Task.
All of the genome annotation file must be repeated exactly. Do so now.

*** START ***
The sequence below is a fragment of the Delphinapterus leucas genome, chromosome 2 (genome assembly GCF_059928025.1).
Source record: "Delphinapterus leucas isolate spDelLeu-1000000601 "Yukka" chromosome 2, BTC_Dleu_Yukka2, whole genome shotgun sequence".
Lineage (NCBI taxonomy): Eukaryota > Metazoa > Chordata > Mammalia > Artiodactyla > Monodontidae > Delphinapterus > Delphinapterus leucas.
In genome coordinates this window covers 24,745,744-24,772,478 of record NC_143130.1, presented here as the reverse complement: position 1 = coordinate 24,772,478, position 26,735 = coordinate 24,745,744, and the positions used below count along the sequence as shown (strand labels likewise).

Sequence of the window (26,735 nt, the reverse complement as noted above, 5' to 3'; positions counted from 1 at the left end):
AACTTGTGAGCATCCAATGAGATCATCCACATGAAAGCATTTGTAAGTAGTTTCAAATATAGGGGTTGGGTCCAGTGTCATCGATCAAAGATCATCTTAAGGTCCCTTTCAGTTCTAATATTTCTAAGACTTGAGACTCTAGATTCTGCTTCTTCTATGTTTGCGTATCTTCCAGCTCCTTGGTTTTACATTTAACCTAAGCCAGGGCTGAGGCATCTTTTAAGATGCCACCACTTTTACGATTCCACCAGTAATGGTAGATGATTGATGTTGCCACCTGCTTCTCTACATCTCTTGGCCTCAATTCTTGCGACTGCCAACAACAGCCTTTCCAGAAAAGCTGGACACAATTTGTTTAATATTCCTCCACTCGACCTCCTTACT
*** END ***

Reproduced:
The sequence below is a fragment of the Delphinapterus leucas genome, chromosome 2 (genome assembly GCF_059928025.1).
Source record: "Delphinapterus leucas isolate spDelLeu-1000000601 "Yukka" chromosome 2, BTC_Dleu_Yukka2, whole genome shotgun sequence".
Lineage (NCBI taxonomy): Eukaryota > Metazoa > Chordata > Mammalia > Artiodactyla > Monodontidae > Delphinapterus > Delphinapterus leucas.
In genome coordinates this window covers 24,745,744-24,772,478 of record NC_143130.1, presented here as the reverse complement: position 1 = coordinate 24,772,478, position 26,735 = coordinate 24,745,744, and the positions used below count along the sequence as shown (strand labels likewise).

Sequence of the window (26,735 nt, the reverse complement as noted above, 5' to 3'; positions counted from 1 at the left end):
AACTTGTGAGCATCCAATGAGATCATCCACATGAAAGCATTTGTAAGTAGTTTCAAATATAGGGGTTGGGTCCAGTGTCATCGATCAAAGATCATCTTAAGGTCCCTTTCAGTTCTAATATTTCTAAGACTTGAGACTCTAGATTCTGCTTCTTCTATGTTTGCGTATCTTCCAGCTCCTTGGTTTTACATTTAACCTAAGCCAGGGCTGAGGCATCTTTTAAGATGCCACCACTTTTACGATTCCACCAGTAATGGTAGATGATTGATGTTGCCACCTGCTTCTCTACATCTCTTGGCCTCAATTCTTGCGACTGCCAACAACAGCCTTTCCAGAAAAGCTGGACACAATTTGTTTAATATTCCTCCACTCGACCTCCTTACT